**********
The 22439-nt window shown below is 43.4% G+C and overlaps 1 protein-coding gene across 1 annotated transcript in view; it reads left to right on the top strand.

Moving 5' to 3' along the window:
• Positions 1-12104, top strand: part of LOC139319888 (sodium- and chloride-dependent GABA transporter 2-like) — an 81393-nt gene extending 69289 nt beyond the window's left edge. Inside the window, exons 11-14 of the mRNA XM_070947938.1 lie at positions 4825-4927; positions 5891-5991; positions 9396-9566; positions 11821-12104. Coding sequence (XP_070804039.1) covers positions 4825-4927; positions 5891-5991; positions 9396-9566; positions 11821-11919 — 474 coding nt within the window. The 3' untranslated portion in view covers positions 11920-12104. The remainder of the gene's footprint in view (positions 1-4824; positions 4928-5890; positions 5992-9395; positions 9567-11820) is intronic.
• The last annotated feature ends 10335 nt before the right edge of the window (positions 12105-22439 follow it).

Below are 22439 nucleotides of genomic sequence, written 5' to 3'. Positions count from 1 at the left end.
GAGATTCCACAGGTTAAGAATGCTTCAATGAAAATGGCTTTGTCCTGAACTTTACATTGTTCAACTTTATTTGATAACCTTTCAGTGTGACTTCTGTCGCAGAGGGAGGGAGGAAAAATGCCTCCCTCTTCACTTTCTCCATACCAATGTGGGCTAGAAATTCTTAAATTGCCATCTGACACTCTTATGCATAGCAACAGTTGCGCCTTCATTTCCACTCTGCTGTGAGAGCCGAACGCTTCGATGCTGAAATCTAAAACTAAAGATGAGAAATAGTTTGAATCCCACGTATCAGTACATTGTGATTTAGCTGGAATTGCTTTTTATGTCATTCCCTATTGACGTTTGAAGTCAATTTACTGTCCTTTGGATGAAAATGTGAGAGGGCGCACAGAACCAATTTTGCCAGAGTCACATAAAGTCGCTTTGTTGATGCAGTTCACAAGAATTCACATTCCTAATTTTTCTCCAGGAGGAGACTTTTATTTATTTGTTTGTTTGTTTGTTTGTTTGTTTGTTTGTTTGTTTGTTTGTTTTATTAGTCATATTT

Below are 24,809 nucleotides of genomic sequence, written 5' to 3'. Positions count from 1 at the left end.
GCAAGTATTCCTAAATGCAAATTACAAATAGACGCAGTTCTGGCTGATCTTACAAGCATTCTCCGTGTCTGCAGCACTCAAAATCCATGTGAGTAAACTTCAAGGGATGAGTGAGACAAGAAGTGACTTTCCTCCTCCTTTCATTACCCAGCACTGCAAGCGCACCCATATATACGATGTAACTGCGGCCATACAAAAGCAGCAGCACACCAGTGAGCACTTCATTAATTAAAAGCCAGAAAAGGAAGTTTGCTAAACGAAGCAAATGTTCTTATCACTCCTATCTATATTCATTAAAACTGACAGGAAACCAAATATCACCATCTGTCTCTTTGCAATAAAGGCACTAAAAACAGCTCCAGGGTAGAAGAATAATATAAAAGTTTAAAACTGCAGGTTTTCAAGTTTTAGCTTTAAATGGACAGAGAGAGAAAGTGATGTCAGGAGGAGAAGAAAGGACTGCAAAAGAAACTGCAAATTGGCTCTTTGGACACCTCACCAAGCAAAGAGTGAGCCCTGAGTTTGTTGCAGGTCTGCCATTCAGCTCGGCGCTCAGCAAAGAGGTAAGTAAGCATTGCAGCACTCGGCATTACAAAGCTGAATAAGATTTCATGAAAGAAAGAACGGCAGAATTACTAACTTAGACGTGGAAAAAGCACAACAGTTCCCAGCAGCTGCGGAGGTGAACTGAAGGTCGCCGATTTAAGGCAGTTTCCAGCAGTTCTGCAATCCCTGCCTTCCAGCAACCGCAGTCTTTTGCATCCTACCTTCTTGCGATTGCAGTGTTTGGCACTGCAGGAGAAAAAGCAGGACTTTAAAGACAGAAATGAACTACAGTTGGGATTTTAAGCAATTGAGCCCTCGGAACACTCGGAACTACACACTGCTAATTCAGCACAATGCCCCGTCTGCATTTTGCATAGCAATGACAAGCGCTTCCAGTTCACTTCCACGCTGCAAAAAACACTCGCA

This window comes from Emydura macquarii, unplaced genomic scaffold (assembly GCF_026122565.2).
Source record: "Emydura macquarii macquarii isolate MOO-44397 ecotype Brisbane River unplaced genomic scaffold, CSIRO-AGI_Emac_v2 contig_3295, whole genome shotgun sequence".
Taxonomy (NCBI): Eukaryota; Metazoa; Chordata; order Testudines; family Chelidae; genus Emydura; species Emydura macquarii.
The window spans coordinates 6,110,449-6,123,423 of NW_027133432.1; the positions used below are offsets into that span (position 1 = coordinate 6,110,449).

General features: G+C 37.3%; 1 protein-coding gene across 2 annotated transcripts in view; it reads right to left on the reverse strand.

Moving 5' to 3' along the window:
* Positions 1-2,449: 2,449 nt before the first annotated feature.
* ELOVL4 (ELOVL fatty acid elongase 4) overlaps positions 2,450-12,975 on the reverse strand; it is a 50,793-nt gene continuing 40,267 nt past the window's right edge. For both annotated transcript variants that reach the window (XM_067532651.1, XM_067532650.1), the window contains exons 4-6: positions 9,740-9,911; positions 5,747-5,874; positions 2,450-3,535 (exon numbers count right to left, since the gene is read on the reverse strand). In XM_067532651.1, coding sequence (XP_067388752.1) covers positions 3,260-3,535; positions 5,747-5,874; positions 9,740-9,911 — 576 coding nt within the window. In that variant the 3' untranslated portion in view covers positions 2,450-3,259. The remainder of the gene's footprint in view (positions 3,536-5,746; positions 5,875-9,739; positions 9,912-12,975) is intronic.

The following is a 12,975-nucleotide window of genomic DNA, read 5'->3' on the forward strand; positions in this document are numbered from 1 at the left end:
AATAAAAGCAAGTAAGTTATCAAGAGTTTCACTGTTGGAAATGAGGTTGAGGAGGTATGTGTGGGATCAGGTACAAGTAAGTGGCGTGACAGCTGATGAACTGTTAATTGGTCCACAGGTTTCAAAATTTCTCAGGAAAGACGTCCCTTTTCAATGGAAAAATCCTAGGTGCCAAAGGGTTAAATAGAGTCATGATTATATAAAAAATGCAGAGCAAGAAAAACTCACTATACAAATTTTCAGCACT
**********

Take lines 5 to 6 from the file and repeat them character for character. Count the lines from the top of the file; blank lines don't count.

Below are 22439 nucleotides of genomic sequence, written 5' to 3'. Positions count from 1 at the left end.
GAGATTCCACAGGTTAAGAATGCTTCAATGAAAATGGCTTTGTCCTGAACTTTACATTGTTCAACTTTATTTGATAACCTTTCAGTGTGACTTCTGTCGCAGAGGGAGGGAGGAAAAATGCCTCCCTCTTCACTTTCTCCATACCAATGTGGGCTAGAAATTCTTAAATTGCCATCTGACACTCTTATGCATAGCAACAGTTGCGCCTTCATTTCCACTCTGCTGTGAGAGCCGAACGCTTCGATGCTGAAATCTAAAACTAAAGATGAGAAATAGTTTGAATCCCACGTATCAGTACATTGTGATTTAGCTGGAATTGCTTTTTATGTCATTCCCTATTGACGTTTGAAGTCAATTTACTGTCCTTTGGATGAAAATGTGAGAGGGCGCACAGAACCAATTTTGCCAGAGTCACATAAAGTCGCTTTGTTGATGCAGTTCACAAGAATTCACATTCCTAATTTTTCTCCAGGAGGAGACTTTTATTTATTTGTTTGTTTGTTTGTTTGTTTGTTTGTTTGTTTGTTTGTTTGTTTTATTAGTCATATTT